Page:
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Willamette University Law Professor Says Gov. Kate Brown’s Emergency Orders on COVID-19 Should Have Expiration Dates

Paul Diller says Oregon is one of just six states where governors can issue emergency orders without having to renew them.

Willamette University professor Paul Diller laid out a case on his blog Friday for why Gov. Kate Brown should have to regularly renew the emergency executive orders she has issued during the COVID-19 pandemic.

He's not saying the orders are unnecessary. Rather, he's looking at whether Brown has the legal authority to continue the state of emergency without periodic justification.

Diller analyzed two state laws that give Oregon's governor emergency powers—one from 1949 and one from 2007—and argues that Brown's authority to issue open-ended emergency orders rests on a questionable legal interpretation.

The older law, Oregon Revised Statute 401, passed in 1949, refers to "general emergencies." The newer law, ORS 433, from 2007, refers more specifically to public health emergencies.

The 2007 law, Diller found, requires the governor to justify a renewal of her emergency orders every 14 days. The 1949 law allows open-ended decrees but, Diller found, appears less applicable.

"The emergency orders Brown has put in place are astonishing in scope, even if merited," Diller writes. "The default in a democracy should be that unilateral executive decrees expire, and that freedom of movement, worship, play and association resume in all but the most extreme circumstances.

"If the orders expired automatically after 14 days, the governor would be compelled to justify their renewal each and every time she wanted to extend them, at least in the public arena, rather than laying out a 'framework' for an uncertain time frame of Oregon's reopening, as she has."

Diller has taught law at Willamette University since 2005 and directs the university's certificate program in law and government. In his scholarly work, he is part of a "national effort to preserve and promote local authority in the face of more frequent and aggressive preemption." He is a Democrat who ran briefly for the state Senate in 2018.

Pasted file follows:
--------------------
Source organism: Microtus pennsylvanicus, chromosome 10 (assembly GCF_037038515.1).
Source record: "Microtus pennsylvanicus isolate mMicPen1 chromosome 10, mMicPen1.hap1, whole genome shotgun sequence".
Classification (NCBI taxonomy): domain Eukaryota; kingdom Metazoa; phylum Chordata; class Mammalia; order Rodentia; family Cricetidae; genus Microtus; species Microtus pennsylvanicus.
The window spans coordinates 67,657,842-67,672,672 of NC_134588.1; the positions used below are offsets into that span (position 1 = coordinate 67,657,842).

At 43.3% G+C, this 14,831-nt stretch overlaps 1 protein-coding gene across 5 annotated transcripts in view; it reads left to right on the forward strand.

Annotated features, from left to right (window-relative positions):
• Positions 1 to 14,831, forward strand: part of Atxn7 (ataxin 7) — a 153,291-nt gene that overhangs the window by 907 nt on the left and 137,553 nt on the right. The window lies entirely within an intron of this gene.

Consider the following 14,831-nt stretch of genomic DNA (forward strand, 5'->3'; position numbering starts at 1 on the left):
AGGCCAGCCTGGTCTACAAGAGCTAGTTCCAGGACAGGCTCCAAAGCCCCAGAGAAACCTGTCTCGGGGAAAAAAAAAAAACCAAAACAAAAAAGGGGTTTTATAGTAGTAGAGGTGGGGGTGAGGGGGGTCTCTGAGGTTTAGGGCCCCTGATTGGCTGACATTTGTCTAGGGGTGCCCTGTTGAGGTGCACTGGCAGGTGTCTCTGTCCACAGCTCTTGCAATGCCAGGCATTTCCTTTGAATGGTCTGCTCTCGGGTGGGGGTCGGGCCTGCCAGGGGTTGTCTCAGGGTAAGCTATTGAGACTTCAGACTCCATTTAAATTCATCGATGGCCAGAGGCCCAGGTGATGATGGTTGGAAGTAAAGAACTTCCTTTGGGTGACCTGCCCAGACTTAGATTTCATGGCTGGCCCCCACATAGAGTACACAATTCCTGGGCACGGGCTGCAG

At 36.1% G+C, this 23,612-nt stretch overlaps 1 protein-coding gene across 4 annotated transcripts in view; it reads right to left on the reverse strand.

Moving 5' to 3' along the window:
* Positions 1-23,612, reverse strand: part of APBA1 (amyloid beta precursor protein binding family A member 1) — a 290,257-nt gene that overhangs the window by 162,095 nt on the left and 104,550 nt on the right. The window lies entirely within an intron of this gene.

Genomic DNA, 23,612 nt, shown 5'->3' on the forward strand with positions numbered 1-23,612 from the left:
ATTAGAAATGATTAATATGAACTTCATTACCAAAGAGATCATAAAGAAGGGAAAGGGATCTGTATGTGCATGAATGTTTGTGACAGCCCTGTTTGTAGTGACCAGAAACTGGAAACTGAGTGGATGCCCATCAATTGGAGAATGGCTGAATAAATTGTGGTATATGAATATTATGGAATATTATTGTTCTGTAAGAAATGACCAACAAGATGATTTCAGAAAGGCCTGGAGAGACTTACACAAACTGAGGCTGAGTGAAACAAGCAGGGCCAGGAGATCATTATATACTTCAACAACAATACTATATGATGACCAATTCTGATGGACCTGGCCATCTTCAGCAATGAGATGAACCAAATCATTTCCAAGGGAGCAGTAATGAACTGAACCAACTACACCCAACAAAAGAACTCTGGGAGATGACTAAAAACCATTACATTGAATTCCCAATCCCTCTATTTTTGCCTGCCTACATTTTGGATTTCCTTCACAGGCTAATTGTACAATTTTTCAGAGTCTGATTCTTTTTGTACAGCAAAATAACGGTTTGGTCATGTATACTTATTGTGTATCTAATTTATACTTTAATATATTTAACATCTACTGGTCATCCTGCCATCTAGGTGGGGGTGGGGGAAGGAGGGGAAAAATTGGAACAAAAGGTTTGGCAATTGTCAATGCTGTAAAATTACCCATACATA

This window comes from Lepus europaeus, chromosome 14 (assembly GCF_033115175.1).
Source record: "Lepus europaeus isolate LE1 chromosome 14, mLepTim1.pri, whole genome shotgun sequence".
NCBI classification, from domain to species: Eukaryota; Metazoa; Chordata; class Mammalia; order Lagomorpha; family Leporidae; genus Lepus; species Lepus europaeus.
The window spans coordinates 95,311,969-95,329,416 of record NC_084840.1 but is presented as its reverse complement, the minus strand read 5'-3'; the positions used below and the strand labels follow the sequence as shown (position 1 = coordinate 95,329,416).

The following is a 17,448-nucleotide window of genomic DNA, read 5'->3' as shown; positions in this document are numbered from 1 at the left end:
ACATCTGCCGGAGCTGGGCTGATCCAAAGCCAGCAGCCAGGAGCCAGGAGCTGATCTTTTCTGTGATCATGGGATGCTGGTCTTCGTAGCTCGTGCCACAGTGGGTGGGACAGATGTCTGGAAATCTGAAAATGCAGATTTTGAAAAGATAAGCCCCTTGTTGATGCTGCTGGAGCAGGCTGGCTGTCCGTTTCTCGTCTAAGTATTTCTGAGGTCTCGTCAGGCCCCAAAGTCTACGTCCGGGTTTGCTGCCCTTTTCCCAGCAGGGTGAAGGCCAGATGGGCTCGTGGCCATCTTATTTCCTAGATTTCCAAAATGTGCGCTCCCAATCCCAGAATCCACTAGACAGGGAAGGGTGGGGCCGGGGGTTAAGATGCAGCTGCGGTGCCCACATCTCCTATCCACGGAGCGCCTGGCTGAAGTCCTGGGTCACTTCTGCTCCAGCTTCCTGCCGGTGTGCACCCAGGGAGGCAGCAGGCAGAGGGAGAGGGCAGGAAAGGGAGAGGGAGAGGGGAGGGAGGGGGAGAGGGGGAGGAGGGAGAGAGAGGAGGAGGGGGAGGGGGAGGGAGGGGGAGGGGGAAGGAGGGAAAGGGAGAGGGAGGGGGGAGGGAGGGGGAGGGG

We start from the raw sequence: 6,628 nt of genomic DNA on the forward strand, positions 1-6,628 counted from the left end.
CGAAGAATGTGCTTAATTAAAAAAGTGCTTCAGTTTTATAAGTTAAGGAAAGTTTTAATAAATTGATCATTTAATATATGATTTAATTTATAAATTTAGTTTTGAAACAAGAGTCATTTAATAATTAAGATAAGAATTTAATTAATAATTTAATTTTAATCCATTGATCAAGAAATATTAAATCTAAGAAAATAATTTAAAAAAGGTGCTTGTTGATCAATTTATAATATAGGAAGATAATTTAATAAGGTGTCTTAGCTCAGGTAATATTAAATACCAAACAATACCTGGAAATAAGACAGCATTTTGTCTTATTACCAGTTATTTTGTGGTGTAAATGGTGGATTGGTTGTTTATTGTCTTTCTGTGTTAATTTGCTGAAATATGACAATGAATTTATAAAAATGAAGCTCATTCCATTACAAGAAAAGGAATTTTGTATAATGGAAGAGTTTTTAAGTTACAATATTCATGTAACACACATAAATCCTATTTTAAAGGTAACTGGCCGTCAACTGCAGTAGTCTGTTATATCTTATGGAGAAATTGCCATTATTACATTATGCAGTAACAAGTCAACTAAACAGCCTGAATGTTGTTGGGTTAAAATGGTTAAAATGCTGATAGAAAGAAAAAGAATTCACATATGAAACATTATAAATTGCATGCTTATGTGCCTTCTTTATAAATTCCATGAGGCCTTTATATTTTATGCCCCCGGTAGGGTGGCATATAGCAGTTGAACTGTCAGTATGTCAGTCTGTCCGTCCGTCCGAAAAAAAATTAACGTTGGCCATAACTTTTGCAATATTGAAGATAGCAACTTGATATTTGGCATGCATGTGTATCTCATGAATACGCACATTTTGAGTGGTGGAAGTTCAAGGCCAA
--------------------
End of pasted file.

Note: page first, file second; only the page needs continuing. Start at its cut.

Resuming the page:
Diller notes that many other governors have issued orders similar to Brown's.

"What is notably distinct about Brown's orders, however, is their indefinite length," he writes. "Unlike the executive orders of most of her counterparts, Brown's often have no expiration date."

Diller found there are only six other states that allow the kind of open-ended orders in place in Oregon. In states such as New York, the state most affected by the COVID-19 pandemic, Diller noted, Gov. Andrew Cuomo must renew emergency orders every 30 days.

"Given the extremely important liberty interests at stake," Diller writes, "it is certainly not too much to ask the governor to justify publicly each and every renewal of an emergency order."

Earlier this week, a man named Michael Robinson wrote to Brown, making a similar argument.

"That such renewals may be inconvenient for the governor is irrelevant," Robinson wrote to Brown on April 22. "As Oregon's highest executive you must, more than anyone else, obey the laws of our land."

Brown's spokeswoman, Liz Merah, said the governor's actions have been thoroughly legally vetted.

"An emergency properly declared under ORS chapter 401 [the 1949 law] also gives the governor public health emergency powers under ORS 433.441 [the 2007 law] during the duration of the declared emergency," Merah said in a statement.

Merah added that Brown's initial declaration of emergency March 8 included a 60-day time frame. "The governor may extend this emergency beyond that initial 60-day period," Merah said.

Diller said he's not convinced.

"The governor's office is correct that ORS 401 allows for a state of emergency of indefinite length (unless terminated by a joint resolution of the Legislature)," Diller tells WW. "The question I have raised is whether ORS 401 is the right statute for this emergency, or whether ORS 433, with its 14-day renewable limit on emergency declarations, is the correct authorizing statute because it specifically applies to 'public health emergencies.'"